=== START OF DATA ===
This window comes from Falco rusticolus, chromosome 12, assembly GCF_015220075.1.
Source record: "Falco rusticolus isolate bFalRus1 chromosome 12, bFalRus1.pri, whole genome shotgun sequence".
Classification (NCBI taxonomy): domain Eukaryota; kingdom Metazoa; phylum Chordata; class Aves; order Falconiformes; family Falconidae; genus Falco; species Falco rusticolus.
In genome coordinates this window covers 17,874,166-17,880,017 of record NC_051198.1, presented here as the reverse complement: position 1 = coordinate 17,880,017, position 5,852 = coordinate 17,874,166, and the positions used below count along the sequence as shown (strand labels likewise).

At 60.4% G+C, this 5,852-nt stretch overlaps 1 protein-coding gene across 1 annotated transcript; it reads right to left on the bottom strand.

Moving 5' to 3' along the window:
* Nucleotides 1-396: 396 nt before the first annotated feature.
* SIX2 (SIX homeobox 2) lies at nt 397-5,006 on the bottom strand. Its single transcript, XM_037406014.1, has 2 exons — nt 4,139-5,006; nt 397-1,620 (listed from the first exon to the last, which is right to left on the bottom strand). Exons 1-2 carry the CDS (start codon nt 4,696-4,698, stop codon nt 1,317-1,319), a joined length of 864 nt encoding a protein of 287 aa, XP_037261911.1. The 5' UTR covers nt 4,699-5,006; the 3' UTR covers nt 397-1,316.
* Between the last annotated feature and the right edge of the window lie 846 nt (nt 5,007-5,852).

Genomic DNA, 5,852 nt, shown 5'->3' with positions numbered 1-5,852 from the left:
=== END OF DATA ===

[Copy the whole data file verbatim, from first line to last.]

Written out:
This window comes from Falco rusticolus, chromosome 12, assembly GCF_015220075.1.
Source record: "Falco rusticolus isolate bFalRus1 chromosome 12, bFalRus1.pri, whole genome shotgun sequence".
Classification (NCBI taxonomy): domain Eukaryota; kingdom Metazoa; phylum Chordata; class Aves; order Falconiformes; family Falconidae; genus Falco; species Falco rusticolus.
In genome coordinates this window covers 17,874,166-17,880,017 of record NC_051198.1, presented here as the reverse complement: position 1 = coordinate 17,880,017, position 5,852 = coordinate 17,874,166, and the positions used below count along the sequence as shown (strand labels likewise).

At 60.4% G+C, this 5,852-nt stretch overlaps 1 protein-coding gene across 1 annotated transcript; it reads right to left on the bottom strand.

Moving 5' to 3' along the window:
* Nucleotides 1-396: 396 nt before the first annotated feature.
* SIX2 (SIX homeobox 2) lies at nt 397-5,006 on the bottom strand. Its single transcript, XM_037406014.1, has 2 exons — nt 4,139-5,006; nt 397-1,620 (listed from the first exon to the last, which is right to left on the bottom strand). Exons 1-2 carry the CDS (start codon nt 4,696-4,698, stop codon nt 1,317-1,319), a joined length of 864 nt encoding a protein of 287 aa, XP_037261911.1. The 5' UTR covers nt 4,699-5,006; the 3' UTR covers nt 397-1,316.
* Between the last annotated feature and the right edge of the window lie 846 nt (nt 5,007-5,852).

Genomic DNA, 5,852 nt, shown 5'->3' with positions numbered 1-5,852 from the left: